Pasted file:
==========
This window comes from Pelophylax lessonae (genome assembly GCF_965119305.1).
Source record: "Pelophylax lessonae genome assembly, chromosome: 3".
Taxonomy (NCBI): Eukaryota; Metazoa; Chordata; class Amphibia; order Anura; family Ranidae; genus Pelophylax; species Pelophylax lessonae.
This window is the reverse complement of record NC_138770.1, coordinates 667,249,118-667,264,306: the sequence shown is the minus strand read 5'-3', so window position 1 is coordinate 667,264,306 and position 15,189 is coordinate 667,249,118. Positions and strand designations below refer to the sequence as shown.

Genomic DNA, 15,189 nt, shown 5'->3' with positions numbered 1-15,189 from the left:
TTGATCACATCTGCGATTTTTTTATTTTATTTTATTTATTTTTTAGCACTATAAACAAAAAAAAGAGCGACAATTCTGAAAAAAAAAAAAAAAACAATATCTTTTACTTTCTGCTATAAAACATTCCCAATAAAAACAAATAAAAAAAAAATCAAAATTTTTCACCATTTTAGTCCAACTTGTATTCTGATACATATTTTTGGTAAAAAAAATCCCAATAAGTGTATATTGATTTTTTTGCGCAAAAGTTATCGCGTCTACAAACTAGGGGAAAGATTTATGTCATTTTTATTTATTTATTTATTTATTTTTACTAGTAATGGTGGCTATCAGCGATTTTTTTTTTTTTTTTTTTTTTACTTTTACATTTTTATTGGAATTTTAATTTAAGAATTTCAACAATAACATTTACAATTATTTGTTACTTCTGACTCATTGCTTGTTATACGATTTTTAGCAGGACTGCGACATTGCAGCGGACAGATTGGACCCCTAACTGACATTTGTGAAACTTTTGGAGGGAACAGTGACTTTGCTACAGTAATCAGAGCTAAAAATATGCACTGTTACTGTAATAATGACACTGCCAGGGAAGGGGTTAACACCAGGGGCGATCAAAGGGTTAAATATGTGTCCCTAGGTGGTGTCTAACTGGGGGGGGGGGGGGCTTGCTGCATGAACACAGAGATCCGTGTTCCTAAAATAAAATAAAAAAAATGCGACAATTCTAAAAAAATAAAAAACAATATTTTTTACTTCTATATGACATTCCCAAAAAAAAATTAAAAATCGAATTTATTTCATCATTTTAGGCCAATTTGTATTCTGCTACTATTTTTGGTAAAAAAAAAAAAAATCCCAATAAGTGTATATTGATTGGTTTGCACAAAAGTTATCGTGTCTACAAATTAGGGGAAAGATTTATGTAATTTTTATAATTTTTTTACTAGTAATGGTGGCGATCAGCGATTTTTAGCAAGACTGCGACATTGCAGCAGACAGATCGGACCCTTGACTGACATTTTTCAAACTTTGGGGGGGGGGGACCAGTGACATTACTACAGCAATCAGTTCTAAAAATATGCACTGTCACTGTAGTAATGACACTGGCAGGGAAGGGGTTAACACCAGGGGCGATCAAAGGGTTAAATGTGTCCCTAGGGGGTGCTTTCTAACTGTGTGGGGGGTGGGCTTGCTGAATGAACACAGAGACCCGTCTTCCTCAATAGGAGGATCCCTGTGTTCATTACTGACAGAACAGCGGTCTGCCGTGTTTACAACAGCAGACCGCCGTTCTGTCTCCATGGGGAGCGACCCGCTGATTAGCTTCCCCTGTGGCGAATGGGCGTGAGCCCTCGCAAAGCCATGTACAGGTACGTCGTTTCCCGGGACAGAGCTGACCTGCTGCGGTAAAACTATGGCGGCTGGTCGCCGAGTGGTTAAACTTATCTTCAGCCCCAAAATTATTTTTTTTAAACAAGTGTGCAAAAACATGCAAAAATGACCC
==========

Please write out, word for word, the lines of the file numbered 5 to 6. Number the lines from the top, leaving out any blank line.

Genomic DNA, 15,189 nt, shown 5'->3' with positions numbered 1-15,189 from the left:
TTGATCACATCTGCGATTTTTTTATTTTATTTTATTTATTTTTTAGCACTATAAACAAAAAAAAGAGCGACAATTCTGAAAAAAAAAAAAAAAACAATATCTTTTACTTTCTGCTATAAAACATTCCCAATAAAAACAAATAAAAAAAAAATCAAAATTTTTCACCATTTTAGTCCAACTTGTATTCTGATACATATTTTTGGTAAAAAAAATCCCAATAAGTGTATATTGATTTTTTTGCGCAAAAGTTATCGCGTCTACAAACTAGGGGAAAGATTTATGTCATTTTTATTTATTTATTTATTTATTTTTACTAGTAATGGTGGCTATCAGCGATTTTTTTTTTTTTTTTTTTTTTACTTTTACATTTTTATTGGAATTTTAATTTAAGAATTTCAACAATAACATTTACAATTATTTGTTACTTCTGACTCATTGCTTGTTATACGATTTTTAGCAGGACTGCGACATTGCAGCGGACAGATTGGACCCCTAACTGACATTTGTGAAACTTTTGGAGGGAACAGTGACTTTGCTACAGTAATCAGAGCTAAAAATATGCACTGTTACTGTAATAATGACACTGCCAGGGAAGGGGTTAACACCAGGGGCGATCAAAGGGTTAAATATGTGTCCCTAGGTGGTGTCTAACTGGGGGGGGGGGGGGCTTGCTGCATGAACACAGAGATCCGTGTTCCTAAAATAAAATAAAAAAAATGCGACAATTCTAAAAAAATAAAAAACAATATTTTTTACTTCTATATGACATTCCCAAAAAAAAATTAAAAATCGAATTTATTTCATCATTTTAGGCCAATTTGTATTCTGCTACTATTTTTGGTAAAAAAAAAAAAAATCCCAATAAGTGTATATTGATTGGTTTGCACAAAAGTTATCGTGTCTACAAATTAGGGGAAAGATTTATGTAATTTTTATAATTTTTTTACTAGTAATGGTGGCGATCAGCGATTTTTAGCAAGACTGCGACATTGCAGCAGACAGATCGGACCCTTGACTGACATTTTTCAAACTTTGGGGGGGGGGGACCAGTGACATTACTACAGCAATCAGTTCTAAAAATATGCACTGTCACTGTAGTAATGACACTGGCAGGGAAGGGGTTAACACCAGGGGCGATCAAAGGGTTAAATGTGTCCCTAGGGGGTGCTTTCTAACTGTGTGGGGGGTGGGCTTGCTGAATGAACACAGAGACCCGTCTTCCTCAATAGGAGGATCCCTGTGTTCATTACTGACAGAACAGCGGTCTGCCGTGTTTACAACAGCAGACCGCCGTTCTGTCTCCATGGGGAGCGACCCGCTGATTAGCTTCCCCTGTGGCGAATGGGCGTGAGCCCTCGCAAAGCCATGTACAGGTACGTCGTTTCCCGGGACAGAGCTGACCTGCTGCGGTAAAACTATGGCGGCTGGTCGCCGAGTGGTTAAACTTATCTTCAGCCCCAAAATTATTTTTTTTAAACAAGTGTGCAAAAACATGCAAAAATGACCC